The ludicrous claim of Luas drivers is a union stalking horse. Whatever is conceded will form a template for awards in the public and private sector. The queue is forming. Indeed, some awards have already been made: student nurses and midwives have just received a 20 percent pay increase. Dublin Bus drivers demand pay parity with Luas operators, Irish Rail workers have lodged a 25% claim, the Gardai are unhappy, teachers are making remuneration demands that amount to over 30% for new entrants. Local authority councillors, God bless them, top the lot with a pay demand of 39 percent. Were there rampant inflation these demands might be open to some consideration, but at a time of close to zero inflation, and still an enormous national debt, demands that would bring Ireland back towards the crisis days can only be resisted. A robust partnership between the two main parties offers the only prospect of coping with the tsunami of wage claims on the near horizon.
Managing public sector wage claims and sorting out health represent the two great challenges for any new government.
Some new approach to provide a structure for rational pay policy is essential. Returning to the ruinous fictitious process of benchmarking under Social Partnership is not a rational option. However, benchmarking against pay levels in a basket of competitive well-managed EU countries such as Finland, Germany and the UK might be worth considering.
Increasing the health budget is not the solution. Indeed, studies have shown that if we correct for Ireland’s young-age profile total health expenditure per person is the highest in the EU and almost as great as in the US. Indeed were the Irish health system managed as effectively as the Swiss or Australian the health budget could be cut by well over €1 billion and quality would be transformed.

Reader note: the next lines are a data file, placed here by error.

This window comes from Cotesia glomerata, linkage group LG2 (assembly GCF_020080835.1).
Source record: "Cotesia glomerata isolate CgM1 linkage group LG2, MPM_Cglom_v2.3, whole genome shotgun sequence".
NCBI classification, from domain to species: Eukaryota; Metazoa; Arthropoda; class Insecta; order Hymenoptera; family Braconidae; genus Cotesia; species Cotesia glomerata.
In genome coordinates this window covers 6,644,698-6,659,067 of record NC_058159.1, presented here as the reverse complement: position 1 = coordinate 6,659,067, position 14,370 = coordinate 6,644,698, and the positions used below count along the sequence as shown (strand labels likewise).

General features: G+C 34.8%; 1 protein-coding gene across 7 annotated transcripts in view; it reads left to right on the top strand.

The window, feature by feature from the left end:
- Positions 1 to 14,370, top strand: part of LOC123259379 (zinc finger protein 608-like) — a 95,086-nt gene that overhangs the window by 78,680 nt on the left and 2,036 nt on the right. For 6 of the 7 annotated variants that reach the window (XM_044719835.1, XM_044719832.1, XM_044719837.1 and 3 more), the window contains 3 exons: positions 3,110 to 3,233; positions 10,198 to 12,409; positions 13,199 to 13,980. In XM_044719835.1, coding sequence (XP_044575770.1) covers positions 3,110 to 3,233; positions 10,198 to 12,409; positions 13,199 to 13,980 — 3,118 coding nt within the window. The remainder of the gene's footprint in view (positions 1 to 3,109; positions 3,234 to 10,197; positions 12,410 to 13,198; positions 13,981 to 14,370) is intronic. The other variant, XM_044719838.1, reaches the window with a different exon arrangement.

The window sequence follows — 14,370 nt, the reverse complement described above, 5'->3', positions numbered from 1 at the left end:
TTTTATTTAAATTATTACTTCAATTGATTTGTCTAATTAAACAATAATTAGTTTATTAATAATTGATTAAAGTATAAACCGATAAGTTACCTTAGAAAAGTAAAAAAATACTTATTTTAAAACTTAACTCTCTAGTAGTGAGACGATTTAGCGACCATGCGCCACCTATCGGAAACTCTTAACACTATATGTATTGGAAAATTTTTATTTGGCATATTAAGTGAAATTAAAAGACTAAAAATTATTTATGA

Of the 103,000 on the HSE payroll only some 10,000 are medical doctors. We have too few senior front-line people and far too many paper shufflers. To sort out health and bring it into line with international norms the number of GPs and consultants must be doubled and the number of administrative staff halved. Other countries have managed to do this and redeploy resources from administration to the front-line by installing a single integrated national computer system. We tried to do this and failed: we must try again and succeed. Sweden sorted out its inefficient public health system by going out to tender and bringing in the private sector to run its public hospitals and much of its primary care system. The trolley situation in Ireland will only be solved by diverting significant resources to primary care and step-down nursing, so that only seriously sick people are permitted to take up space in expensive acute hospitals. A & E is not the place for drunks or those with minor problems; these should be sorted in a network of local 24-hour primary care centres. The solutions are blatantly obvious: the courage to implement has been blatantly lacking.
Without strong government to confront irrational pay demands and drive competitiveness recovery will grind to a halt and Ireland will head back towards the troubled terrain from which the Troika rescued us six years ago.
4 April 2016
 World competitiveness yearbook. IMD
 OECD Economic Outlook & Central Bank of Ireland, ECB dec 03, Economist 15 nov 03, ESRI sep04
 CSO, OECD
 Dept. of Finance, Monthly Economic Bulletin, Jan 07
 Economist, 11 Oct 08
 Based on Central Bank data in 2008 Annual Competitiveness Report, Forfas. 2009
 O’Brien, Dan. Economist Intelligence Unit. In SBP 19 Oct 08
 OECD in Irish Times 27 Nov 2008
 McCoy, Danny. Public sector pay – international comparison. Irish Independent, Nov 2007
 Economist, 3 Nov 2007
 Paul Redmond, Public Policy.ie based on OECD health data 2012. GNP used for Ireland
Source: OECD Health Data, 2009; OECD calculations.
Healthcare Systems: Sweden & localism –an example for the UK?
Elliot Bidgood . Civitas. October 21, 2013